A fifth-generation New Zealander and MyHeritage user, Carol Marriott is working on a few mysteries of history involving her family, which arrived in 1842.
The Martha Ridgway was the sixth immigrant ship sent by the New Zealand Company.
Its second voyage left Liverpool on November 6, 1841, and arrived behind Boulder Bank in Nelson Haven on April 7, 1842.
Among the steerage class married couples were Charles, 30, and Sarah Inkersell, 32, who had registered with a New Zealand company agent in Burton-on-Trent, and Eli and Ellen Cropper, with their 3-month-old daughter Mary Ann, who had registered in Halifax.
In the overcrowded shared deck space surrounded by deaths, births, terrible storms and extreme temperatures, the two couples would have come to know each other well.
Our mystery is Sarah Inkersell. She went missing about 1845, when she discovered her husband was having an affair. Did she move to the Canterbury region to be with relatives, as assumed, or did she die? And when Charles remarried, did he divorce Sarah? ... Was he a bigamist? So far, none of our research has located her.
Carol has tried to cover both her paternal and maternal lines of her grandparents’ family trees – the early pioneers. Her grandfather is a descendant of Charles Inkersell’s son, Samuel. Her grandmother is a descendant of Fanny Cochrane Smith – the last of the Tasmanians. Her great-great-grandmother was Sarah Tanganutarra, mother of Fanny Cochrane and Mary Ann.
Carol has been working on the family tree for more than 12 years, and took over the task from her aunt, who worked on it for more than 30 years. What really made Carol happy was MyHeritage:
In the last five months, my research accelerated when I gained access to the internet and the MyHeritage website.
Her aunt aided the Tasmanian Government to compile the family tree of Fanny Cochrane Smith, while Carol located a website (now defunct) created by the Victoria Government, which related to her aunt’s research.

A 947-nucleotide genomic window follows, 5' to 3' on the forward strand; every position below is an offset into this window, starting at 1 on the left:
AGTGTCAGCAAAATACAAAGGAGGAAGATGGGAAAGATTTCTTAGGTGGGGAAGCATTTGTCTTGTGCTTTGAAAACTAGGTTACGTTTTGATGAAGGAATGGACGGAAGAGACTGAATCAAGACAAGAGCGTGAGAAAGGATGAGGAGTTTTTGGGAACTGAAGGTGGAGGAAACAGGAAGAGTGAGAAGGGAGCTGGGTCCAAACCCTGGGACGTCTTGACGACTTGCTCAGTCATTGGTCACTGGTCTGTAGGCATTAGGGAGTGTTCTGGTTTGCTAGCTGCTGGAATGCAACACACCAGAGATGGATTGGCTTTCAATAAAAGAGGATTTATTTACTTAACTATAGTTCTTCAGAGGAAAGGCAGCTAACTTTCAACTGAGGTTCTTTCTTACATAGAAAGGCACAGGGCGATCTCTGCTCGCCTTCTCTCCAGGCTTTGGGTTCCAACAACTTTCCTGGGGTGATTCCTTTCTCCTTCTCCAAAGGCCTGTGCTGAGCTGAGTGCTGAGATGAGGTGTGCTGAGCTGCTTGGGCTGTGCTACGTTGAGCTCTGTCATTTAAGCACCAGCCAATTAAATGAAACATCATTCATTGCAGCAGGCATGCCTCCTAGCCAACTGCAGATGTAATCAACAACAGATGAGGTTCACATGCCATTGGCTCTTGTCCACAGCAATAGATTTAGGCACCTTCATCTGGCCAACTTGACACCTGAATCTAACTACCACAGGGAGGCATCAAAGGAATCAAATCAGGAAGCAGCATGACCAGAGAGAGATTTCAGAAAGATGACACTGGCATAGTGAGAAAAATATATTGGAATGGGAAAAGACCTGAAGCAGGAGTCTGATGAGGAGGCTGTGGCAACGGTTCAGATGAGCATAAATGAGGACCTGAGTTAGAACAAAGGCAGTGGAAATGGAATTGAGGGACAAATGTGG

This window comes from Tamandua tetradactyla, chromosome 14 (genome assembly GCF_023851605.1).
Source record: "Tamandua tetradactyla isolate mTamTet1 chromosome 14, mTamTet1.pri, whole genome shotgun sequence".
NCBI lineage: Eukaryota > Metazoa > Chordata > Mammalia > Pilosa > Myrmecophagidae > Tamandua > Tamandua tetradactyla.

Finding a distant cousin on the MyHeritage site greatly moved my Inkersell research, forward, along with their great software. I now know of nine distant cousins who are researching their branches and our website has grown.
MyHeritage even saved her family history from being lost, when a virus hit her computer, claiming her family tree information.
Thanks to MyHeritage’s backups, I was easily able to restore my work. The technical support was wonderful and the manual was self-explanatory. The consistency checker is a fantastic reinforcement tool, helping to correct and identify errors in records, in addition to Smart Matching and photo albums makes for a great package.
According to Carol:
No genealogist could be without Family Tree Builder. It makes hunting for family treasure all the more easier, unlike some other sites I have come across.
The many online resources available to genealogists increase daily and, writes Carol, “it is the dawning of a new age for genealogy.”
For me, the research into history is a journey into life, which is never-ending. Each of us contains a part of this epic story of creation, which we live in.
For those interested in ship history, Carol provides more on the Martha Ridgeway, built 1840 with attention to passenger comfort. It weighed 621 tons, was 135 feet long with a 29-foot beam. By 1841, it had already sailed to Port Nicholson and back.
On the voyage her ancestors sailed on, there were 16 relatively comfortable cabin passengers, 120 adults in steerage and 99 children.
The ship seems to have followed the normal plan for such vessels with steerage accommodation for single men in the bow, single women in the stern and married couples and children crammed into the space in between. There were 21 deaths over the five-month journey - seven from dysentery - and seven births.
We look forward to reading your stories.
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